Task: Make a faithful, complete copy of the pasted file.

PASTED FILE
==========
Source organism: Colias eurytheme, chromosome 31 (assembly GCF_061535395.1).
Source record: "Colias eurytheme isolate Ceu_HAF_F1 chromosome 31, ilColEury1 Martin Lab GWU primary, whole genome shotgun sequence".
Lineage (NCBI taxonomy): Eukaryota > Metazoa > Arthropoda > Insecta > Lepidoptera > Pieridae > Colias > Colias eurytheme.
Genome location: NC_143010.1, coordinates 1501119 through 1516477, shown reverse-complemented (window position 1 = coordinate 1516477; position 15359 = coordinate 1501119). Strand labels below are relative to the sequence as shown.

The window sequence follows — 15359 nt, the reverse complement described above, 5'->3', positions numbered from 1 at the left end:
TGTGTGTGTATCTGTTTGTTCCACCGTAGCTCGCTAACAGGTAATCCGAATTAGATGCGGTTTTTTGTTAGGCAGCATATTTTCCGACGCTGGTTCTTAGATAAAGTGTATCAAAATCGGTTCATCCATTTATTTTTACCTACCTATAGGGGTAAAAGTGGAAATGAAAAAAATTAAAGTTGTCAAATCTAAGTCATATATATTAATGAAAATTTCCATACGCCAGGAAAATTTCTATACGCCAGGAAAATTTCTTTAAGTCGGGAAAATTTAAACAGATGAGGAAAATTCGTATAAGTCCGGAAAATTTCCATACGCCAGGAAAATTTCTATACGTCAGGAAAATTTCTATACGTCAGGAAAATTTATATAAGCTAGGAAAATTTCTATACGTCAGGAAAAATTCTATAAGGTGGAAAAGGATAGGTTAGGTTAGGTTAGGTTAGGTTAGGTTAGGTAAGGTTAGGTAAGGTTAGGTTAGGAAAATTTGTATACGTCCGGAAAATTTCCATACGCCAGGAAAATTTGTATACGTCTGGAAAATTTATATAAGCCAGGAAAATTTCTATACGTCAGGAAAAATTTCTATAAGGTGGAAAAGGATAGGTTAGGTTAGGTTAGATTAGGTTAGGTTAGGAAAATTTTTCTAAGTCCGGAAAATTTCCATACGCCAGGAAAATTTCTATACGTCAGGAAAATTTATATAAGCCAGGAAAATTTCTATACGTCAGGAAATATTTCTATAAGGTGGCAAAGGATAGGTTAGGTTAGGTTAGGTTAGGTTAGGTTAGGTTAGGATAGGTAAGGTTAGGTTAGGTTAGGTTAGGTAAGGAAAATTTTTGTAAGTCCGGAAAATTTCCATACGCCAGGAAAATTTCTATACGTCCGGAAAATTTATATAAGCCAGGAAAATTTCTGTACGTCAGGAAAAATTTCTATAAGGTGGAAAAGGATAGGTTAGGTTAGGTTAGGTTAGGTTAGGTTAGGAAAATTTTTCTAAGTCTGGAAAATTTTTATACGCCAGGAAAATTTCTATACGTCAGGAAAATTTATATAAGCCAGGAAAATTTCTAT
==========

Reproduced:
Source organism: Colias eurytheme, chromosome 31 (assembly GCF_061535395.1).
Source record: "Colias eurytheme isolate Ceu_HAF_F1 chromosome 31, ilColEury1 Martin Lab GWU primary, whole genome shotgun sequence".
Lineage (NCBI taxonomy): Eukaryota > Metazoa > Arthropoda > Insecta > Lepidoptera > Pieridae > Colias > Colias eurytheme.
Genome location: NC_143010.1, coordinates 1501119 through 1516477, shown reverse-complemented (window position 1 = coordinate 1516477; position 15359 = coordinate 1501119). Strand labels below are relative to the sequence as shown.

The window sequence follows — 15359 nt, the reverse complement described above, 5'->3', positions numbered from 1 at the left end:
TGTGTGTGTATCTGTTTGTTCCACCGTAGCTCGCTAACAGGTAATCCGAATTAGATGCGGTTTTTTGTTAGGCAGCATATTTTCCGACGCTGGTTCTTAGATAAAGTGTATCAAAATCGGTTCATCCATTTATTTTTACCTACCTATAGGGGTAAAAGTGGAAATGAAAAAAATTAAAGTTGTCAAATCTAAGTCATATATATTAATGAAAATTTCCATACGCCAGGAAAATTTCTATACGCCAGGAAAATTTCTTTAAGTCGGGAAAATTTAAACAGATGAGGAAAATTCGTATAAGTCCGGAAAATTTCCATACGCCAGGAAAATTTCTATACGTCAGGAAAATTTCTATACGTCAGGAAAATTTATATAAGCTAGGAAAATTTCTATACGTCAGGAAAAATTCTATAAGGTGGAAAAGGATAGGTTAGGTTAGGTTAGGTTAGGTTAGGTTAGGTAAGGTTAGGTAAGGTTAGGTTAGGAAAATTTGTATACGTCCGGAAAATTTCCATACGCCAGGAAAATTTGTATACGTCTGGAAAATTTATATAAGCCAGGAAAATTTCTATACGTCAGGAAAAATTTCTATAAGGTGGAAAAGGATAGGTTAGGTTAGGTTAGATTAGGTTAGGTTAGGAAAATTTTTCTAAGTCCGGAAAATTTCCATACGCCAGGAAAATTTCTATACGTCAGGAAAATTTATATAAGCCAGGAAAATTTCTATACGTCAGGAAATATTTCTATAAGGTGGCAAAGGATAGGTTAGGTTAGGTTAGGTTAGGTTAGGTTAGGTTAGGATAGGTAAGGTTAGGTTAGGTTAGGTTAGGTAAGGAAAATTTTTGTAAGTCCGGAAAATTTCCATACGCCAGGAAAATTTCTATACGTCCGGAAAATTTATATAAGCCAGGAAAATTTCTGTACGTCAGGAAAAATTTCTATAAGGTGGAAAAGGATAGGTTAGGTTAGGTTAGGTTAGGTTAGGTTAGGAAAATTTTTCTAAGTCTGGAAAATTTTTATACGCCAGGAAAATTTCTATACGTCAGGAAAATTTATATAAGCCAGGAAAATTTCTAT